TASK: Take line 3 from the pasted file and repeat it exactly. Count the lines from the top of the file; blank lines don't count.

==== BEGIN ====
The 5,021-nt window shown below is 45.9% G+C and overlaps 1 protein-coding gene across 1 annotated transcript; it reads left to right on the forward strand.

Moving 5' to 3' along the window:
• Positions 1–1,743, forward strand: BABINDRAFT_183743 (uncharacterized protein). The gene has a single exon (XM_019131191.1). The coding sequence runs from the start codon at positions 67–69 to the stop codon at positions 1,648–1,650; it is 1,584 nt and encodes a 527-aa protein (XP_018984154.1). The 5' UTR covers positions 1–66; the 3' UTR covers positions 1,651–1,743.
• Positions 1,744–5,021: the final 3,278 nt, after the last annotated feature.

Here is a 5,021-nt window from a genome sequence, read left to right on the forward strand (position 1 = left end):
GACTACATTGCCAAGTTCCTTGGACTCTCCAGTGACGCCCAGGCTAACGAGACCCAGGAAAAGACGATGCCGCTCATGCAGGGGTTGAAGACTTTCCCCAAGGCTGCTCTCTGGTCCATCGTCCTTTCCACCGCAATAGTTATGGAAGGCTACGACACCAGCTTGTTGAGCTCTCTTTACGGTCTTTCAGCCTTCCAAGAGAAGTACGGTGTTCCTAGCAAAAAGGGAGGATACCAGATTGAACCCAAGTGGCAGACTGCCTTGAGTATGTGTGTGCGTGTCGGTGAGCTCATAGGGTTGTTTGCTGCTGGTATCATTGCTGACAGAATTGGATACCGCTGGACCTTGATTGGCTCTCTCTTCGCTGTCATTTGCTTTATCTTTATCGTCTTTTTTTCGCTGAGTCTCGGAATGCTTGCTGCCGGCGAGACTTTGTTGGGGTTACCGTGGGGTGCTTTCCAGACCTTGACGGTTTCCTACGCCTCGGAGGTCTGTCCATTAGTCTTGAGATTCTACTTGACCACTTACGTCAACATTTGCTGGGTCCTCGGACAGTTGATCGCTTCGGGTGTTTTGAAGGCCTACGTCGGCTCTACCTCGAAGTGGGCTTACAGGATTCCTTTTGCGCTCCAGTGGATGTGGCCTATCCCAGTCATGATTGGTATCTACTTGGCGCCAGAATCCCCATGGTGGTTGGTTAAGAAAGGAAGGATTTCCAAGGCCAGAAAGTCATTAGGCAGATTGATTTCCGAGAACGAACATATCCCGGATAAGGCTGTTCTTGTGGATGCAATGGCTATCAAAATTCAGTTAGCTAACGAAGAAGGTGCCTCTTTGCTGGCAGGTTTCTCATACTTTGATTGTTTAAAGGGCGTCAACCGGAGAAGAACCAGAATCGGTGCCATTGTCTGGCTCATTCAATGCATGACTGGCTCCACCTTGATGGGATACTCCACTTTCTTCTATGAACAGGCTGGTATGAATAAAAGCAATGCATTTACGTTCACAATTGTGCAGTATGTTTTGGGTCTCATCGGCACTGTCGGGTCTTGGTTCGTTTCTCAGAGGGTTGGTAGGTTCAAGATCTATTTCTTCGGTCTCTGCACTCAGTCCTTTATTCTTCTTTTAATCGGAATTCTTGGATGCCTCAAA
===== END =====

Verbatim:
• Positions 1–1,743, forward strand: BABINDRAFT_183743 (uncharacterized protein). The gene has a single exon (XM_019131191.1). The coding sequence runs from the start codon at positions 67–69 to the stop codon at positions 1,648–1,650; it is 1,584 nt and encodes a 527-aa protein (XP_018984154.1). The 5' UTR covers positions 1–66; the 3' UTR covers positions 1,651–1,743.